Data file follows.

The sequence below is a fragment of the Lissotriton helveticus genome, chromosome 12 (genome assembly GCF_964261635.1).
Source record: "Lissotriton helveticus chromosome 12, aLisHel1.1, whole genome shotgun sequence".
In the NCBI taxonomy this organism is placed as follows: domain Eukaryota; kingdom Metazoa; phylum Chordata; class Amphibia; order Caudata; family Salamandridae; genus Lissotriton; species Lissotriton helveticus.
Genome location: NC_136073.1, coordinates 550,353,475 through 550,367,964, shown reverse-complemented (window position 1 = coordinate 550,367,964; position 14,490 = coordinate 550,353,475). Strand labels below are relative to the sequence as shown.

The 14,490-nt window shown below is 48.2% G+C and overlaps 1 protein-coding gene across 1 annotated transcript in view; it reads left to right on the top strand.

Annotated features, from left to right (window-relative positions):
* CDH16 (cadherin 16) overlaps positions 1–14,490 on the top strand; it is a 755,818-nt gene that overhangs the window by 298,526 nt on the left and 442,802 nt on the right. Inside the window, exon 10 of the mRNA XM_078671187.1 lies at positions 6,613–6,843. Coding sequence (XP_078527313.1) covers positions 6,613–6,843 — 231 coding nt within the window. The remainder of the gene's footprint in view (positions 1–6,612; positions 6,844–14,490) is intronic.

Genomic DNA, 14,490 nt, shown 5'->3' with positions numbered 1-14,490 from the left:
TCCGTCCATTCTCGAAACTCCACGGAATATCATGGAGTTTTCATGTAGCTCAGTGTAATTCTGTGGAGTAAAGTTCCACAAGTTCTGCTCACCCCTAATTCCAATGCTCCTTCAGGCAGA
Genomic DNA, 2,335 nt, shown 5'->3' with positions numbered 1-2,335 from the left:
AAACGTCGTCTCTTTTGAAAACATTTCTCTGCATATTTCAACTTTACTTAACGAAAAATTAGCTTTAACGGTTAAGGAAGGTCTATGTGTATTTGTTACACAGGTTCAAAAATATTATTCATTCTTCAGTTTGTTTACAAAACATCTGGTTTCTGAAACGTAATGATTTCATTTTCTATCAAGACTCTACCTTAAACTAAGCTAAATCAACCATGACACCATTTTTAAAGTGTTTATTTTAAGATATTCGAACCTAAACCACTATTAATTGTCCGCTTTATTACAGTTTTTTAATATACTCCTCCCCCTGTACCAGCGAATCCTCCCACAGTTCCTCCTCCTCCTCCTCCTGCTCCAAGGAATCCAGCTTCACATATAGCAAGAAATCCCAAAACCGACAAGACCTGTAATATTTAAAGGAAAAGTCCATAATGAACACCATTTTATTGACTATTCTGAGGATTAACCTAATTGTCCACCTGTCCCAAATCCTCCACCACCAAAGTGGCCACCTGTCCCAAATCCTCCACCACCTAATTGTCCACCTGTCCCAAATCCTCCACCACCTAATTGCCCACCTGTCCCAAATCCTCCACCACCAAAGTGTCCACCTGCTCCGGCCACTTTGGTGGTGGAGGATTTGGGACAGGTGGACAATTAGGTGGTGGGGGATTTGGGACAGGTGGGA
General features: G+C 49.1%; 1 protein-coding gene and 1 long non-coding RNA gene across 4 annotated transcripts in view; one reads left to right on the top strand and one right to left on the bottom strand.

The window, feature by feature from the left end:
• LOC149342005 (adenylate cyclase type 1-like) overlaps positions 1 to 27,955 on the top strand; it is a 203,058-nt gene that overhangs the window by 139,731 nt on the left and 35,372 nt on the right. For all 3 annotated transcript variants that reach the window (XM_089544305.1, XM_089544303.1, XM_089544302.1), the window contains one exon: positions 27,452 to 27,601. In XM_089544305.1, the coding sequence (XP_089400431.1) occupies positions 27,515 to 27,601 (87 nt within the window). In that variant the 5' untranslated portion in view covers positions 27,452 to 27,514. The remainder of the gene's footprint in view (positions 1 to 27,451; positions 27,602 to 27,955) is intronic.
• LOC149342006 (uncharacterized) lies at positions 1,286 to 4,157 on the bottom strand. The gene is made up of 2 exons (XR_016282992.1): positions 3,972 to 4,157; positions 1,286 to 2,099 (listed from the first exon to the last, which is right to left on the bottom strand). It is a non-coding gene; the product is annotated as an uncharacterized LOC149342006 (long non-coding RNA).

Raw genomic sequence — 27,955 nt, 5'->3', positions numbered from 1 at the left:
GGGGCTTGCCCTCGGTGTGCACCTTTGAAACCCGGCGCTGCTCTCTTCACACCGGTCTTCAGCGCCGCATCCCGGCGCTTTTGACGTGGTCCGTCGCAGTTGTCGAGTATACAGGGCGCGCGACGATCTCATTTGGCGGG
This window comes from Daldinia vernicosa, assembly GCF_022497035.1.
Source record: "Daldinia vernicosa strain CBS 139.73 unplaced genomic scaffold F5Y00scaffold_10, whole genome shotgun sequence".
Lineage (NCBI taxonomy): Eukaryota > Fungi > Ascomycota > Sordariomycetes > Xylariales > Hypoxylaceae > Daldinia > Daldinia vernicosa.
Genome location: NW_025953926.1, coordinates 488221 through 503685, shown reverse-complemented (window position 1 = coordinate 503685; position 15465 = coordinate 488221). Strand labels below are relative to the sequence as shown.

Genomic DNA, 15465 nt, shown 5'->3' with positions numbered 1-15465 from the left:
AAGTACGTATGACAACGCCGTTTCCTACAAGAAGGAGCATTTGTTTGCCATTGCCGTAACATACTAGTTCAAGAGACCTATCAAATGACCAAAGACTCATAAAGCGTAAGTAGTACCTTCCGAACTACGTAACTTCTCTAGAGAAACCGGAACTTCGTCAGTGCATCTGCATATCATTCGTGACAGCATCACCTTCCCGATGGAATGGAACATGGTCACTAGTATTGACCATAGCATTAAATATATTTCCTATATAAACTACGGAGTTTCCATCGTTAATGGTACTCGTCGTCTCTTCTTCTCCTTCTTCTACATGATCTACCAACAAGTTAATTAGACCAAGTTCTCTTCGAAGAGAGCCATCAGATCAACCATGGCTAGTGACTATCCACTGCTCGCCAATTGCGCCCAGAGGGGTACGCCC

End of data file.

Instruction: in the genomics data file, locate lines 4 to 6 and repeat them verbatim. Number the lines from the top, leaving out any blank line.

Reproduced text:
Genome location: NC_136073.1, coordinates 550,353,475 through 550,367,964, shown reverse-complemented (window position 1 = coordinate 550,367,964; position 14,490 = coordinate 550,353,475). Strand labels below are relative to the sequence as shown.

The 14,490-nt window shown below is 48.2% G+C and overlaps 1 protein-coding gene across 1 annotated transcript in view; it reads left to right on the top strand.

Annotated features, from left to right (window-relative positions):